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Common Illnesses and Skin Conditions to watch out for During the Monsoons

Common Illnesses and Skin Conditions to watch out for During the Monsoons

Check with your doctor about whether your child is on track for their vaccines and ask them about additional measures you can take to keep them safe and well.

The humid, damp weather presents the perfect conditions for bacteria and infection to thrive, making the monsoon a tough time for parents as the risk of illness and disease increase. Here are the common illnesses and skin conditions to watch out for in your children when the rain comes pouring down.

Prickly Heat

This condition is visible through a pink or red rash that is itchy, usually present in places on the body where sweat accumulates such as folds of the skin. To avoid it or help ease discomfort, make sure that your baby or child remains cool and does not sweat excessively or over long periods of time. Calamine lotion can help soothe a prickly heat rash, however, if it is severe, it is advisable to see a doctor.

Nappy Rash

This occurs in the nappy area and has a red appearance. Change your baby’s diaper regularly to prevent the area from being damp for long periods - this can help prevent the onset of nappy rash. Allowing your baby to remain without their nappy for a few hours each day can also be helpful to avoid moisture from accumulating in the diaper area. Usually, this type of rash clears in a few days, however, it can get more serious if it manifests into a fungal infection (large red patches) or bacterial infection (yellow patches or pus boils), in which case you will need to consult a pediatrician for appropriate treatment.

Fungal Infections

When the humidity is high, fungal infections tend to be more common and severe than in drier seasons. Fungal infections often occur in areas of the body where sweat accumulates such as the feet, scalp and groin or nappy area. Make sure that your child remains clean and dry as far as possible and keep an eye out for symptoms of ringworm, which occurs as a circular rash that is red and itchy.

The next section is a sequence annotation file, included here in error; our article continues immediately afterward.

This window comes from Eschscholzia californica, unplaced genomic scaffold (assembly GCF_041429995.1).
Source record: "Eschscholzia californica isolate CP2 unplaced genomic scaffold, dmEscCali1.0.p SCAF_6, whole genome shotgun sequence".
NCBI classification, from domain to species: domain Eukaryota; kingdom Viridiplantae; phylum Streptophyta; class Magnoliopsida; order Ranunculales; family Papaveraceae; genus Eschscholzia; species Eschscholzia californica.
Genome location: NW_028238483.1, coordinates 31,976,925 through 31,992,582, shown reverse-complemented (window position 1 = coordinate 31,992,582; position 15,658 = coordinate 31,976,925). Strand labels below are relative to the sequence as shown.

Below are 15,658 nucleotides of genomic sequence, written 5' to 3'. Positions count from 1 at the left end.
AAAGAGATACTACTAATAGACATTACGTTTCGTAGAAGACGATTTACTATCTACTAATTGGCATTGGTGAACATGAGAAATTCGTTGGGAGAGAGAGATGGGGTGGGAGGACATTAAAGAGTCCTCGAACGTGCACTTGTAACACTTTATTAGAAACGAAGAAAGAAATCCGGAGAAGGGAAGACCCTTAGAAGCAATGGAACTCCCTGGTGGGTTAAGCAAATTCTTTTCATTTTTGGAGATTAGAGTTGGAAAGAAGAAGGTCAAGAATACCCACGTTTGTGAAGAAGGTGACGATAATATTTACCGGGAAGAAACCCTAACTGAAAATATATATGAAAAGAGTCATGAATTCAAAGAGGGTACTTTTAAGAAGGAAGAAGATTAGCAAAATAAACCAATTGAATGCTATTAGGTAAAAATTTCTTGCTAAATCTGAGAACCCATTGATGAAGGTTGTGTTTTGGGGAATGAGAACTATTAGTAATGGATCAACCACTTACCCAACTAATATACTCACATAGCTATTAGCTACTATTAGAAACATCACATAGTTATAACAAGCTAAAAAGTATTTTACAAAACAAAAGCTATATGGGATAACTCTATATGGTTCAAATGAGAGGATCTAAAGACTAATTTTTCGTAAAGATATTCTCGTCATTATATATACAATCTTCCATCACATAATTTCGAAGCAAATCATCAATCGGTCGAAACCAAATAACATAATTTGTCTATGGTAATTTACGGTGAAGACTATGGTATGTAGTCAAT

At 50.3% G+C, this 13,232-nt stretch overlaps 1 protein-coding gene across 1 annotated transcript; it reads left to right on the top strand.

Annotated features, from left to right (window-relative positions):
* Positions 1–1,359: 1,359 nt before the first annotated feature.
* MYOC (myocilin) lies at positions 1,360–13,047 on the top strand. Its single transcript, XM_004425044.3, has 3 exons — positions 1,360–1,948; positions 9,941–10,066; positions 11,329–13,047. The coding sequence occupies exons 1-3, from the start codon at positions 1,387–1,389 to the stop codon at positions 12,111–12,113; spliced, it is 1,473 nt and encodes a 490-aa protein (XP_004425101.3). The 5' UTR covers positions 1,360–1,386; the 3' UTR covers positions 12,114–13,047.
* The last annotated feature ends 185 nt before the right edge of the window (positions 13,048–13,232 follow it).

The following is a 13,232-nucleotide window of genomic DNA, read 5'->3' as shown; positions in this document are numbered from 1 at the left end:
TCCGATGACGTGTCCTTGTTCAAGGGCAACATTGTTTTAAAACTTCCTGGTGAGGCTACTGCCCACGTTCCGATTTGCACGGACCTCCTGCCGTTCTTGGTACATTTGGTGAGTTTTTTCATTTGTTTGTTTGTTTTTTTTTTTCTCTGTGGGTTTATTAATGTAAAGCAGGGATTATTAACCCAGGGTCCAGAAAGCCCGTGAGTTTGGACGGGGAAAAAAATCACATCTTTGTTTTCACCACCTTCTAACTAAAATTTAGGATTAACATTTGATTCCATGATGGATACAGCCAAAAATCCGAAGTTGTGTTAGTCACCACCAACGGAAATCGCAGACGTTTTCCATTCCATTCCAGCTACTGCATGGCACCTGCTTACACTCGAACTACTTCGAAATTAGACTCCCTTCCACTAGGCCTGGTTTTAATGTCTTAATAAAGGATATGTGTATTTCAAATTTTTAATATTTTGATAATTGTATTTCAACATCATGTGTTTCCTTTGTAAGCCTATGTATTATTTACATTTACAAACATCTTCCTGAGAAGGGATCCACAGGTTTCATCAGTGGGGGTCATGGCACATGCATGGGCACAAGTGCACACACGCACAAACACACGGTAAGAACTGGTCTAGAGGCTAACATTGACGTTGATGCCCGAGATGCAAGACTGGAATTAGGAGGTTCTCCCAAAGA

Stomach Bugs

The monsoon is the time when water-borne infections reach a high as contaminated water can easily make its way into our food and drink. Give children filtered and boiled water from home or bottled water and avoiding outside sources such as at restaurants. Watch out for symptoms of gastroenteritis in children like pain in the abdomen, vomiting, fever, body aches, diarrhoea and appetite loss. Call your doctor if you suspect your child has caught a stomach bug and don’t forget to keep them well-hydrated.

Viral Illnesses

Babies can be particularly affected by viral infections as their immune systems are not mature enough to adequately fight off diseases. However, babies who are breastfed have a better rate of fighting against viruses as they are given protection by the antibodies passed on from their mothers through breast milk. Symptoms of viral infection include cough, cold and fever. Although there will be no medicine to “cure” the infection, there are ways and medications to ease the symptoms until the illness has passed, which a doctor can help with.

Dengue, Malaria and Chikungunya

Protect your baby against mosquito bites, which can cause harmful diseases such as dengue, malaria and chikungunya. Contraction of these illnesses is more common during the monsoons as stagnant water is an ideal breeding ground for mosquitoes. Use mosquito nets, repellant and covered clothing to reduce the likelihood of your child being bitten. Clear any stagnant water around your home to eliminate the chances of breeding in your living area.


Usually, typhoid does not affect babies who are being exclusively breastfed as they have no means to contract the water-borne bacterial disease. However, if your baby is formula fed, eating solid foods or drinking water, it is possible that they are at risk of ingesting contaminated food, water or drink. Do not give them food or drinks that have been handled by outsiders and carry your own supply of snacks and water when heading out. If they exhibit typhoid symptoms, such as fever of 100.4 degrees F or more, stomach pain, headache, diarrhoea or constipation or spots on their chest, contact your doctor, who will likely prescribe a course of antibiotics.


This is also a bacterial infection that is water-borne. Symptoms include coughing, pain in the chest and blood in saliva. Leptospirosis is a serious disease that can lead to a host of complications such as meningitis, jaundice, liver damage and renal failure. It’s important to immediately contact a doctor if your child shows symptoms of having contracted the illness.

Remember that many illnesses can be avoided through proper and timely immunization. Taking this step is crucial in keeping your child healthy and free from harmful yet preventable diseases all year round. Check with your doctor about whether your child is on track for their vaccines and ask them about additional measures you can take to keep them safe and well.

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